The 'golden rule' of journalistic ethics and why Buzzfeed was wrong to publish Trump dossier

I give the odd talk to journalism students on ethics and I always start with the “golden rule” which is the basis of most world religions – and, I would say, journalistic ethics.

Treat others as you would expect to be treated yourself.

I also suggest that you don’t do anything that you wouldn’t be comfortable defending publicly before, say, a judicial inquiry.

After you’ve cleared both those hurdles, then make sure you don’t do anything which is going to lead to you being successfully sued and/or put in prison.

Buzzfeed’s publication of the Trump dossier fails in my view on the first of these grounds.

The journalistic thing to do with it is to put the allegations in detail to the Trump team and make efforts to verify them.

You don’t publish horrendously defamatory allegations based on one un-named source.

The speed with which Buzzfeed followed up the initial CNN report on this affair yesterday suggests Trump was given little time to respond.

CNN said that a two-page synopsis of the allegations had been given to Trump and Obama, but it did not go into the details.

The impression Buzzfeed’s publication was hurried is suggested by this line in its report: “The Trump administration’s transition team did not immediately respond to BuzzFeed News’ request for comment.”

That speed of publication will be difficult to justify in court if Trump does opt to sue Buzzfeed (although, under the US First Amendment – Buzzfeed may believe it is covered legally).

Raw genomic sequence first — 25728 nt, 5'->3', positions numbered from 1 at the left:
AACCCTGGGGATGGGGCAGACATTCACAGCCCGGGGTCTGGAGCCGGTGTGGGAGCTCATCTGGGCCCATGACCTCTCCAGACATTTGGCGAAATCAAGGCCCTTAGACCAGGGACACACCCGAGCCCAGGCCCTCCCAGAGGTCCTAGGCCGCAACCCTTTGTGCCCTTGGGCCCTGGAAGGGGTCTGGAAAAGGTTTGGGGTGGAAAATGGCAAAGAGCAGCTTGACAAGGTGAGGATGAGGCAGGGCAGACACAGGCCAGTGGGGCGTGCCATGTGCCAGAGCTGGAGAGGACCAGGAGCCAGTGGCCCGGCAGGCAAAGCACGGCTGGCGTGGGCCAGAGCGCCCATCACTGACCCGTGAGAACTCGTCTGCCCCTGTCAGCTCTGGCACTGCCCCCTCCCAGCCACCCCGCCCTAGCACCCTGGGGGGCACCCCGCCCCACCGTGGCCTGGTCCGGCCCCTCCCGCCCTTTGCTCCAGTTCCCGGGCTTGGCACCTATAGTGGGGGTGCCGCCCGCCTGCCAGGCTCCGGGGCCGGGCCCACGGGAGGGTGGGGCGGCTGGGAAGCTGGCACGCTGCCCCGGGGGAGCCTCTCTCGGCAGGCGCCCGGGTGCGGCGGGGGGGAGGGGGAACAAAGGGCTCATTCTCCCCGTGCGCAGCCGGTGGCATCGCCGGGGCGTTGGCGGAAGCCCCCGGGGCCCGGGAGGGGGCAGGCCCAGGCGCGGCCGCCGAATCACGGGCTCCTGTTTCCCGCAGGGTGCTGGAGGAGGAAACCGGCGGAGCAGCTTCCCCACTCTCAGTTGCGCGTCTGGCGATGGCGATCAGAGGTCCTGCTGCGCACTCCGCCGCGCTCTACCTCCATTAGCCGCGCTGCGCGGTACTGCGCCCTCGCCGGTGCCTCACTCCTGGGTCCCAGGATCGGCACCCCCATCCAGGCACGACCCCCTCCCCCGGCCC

Some 35-pages of detailed allegations will need days, if not weeks, to investigate and respond to.

Trump may be a monster, but he also has a family who will have been hurt by the allegations in the Buzzfeed dossier. If they prove to be fabrications then that is again difficult to justify.

Several UK publications have already repeated the most sordid details of the document. Given Trump’s record for litigiousness I would suggest this is unwise, even if they are accompanied by strong denials.

There is no safety in numbers when it comes to libel and, if the most damaging details prove to be untrue I would expect Trump will sue everyone who has repeated them.

Update: Why media lawyers say Trump won’t sue.

Pictures: Reuters/Mike Segar

Comments

1 thought on “The 'golden rule' of journalistic ethics and why Buzzfeed was wrong to publish Trump dossier”

  1. And if the target of the ‘allegations’ has a documented history of continuously publishing lies and fabrications which involve and personally affect people and their families who can’t afford to lock legal horns with him, what then for your principled comments? The ‘target’ has no such principles, more the pity, and rides roughshod over those that do. In my view given the unique nature of the target the Buzzfeed publication and its dissemination by others is the exception that proves the rule, and is completely understandable, ethically acceptable, and a reminder to the fence-sitters that “Sooner or later, One has to take sides if one is to remain human.”

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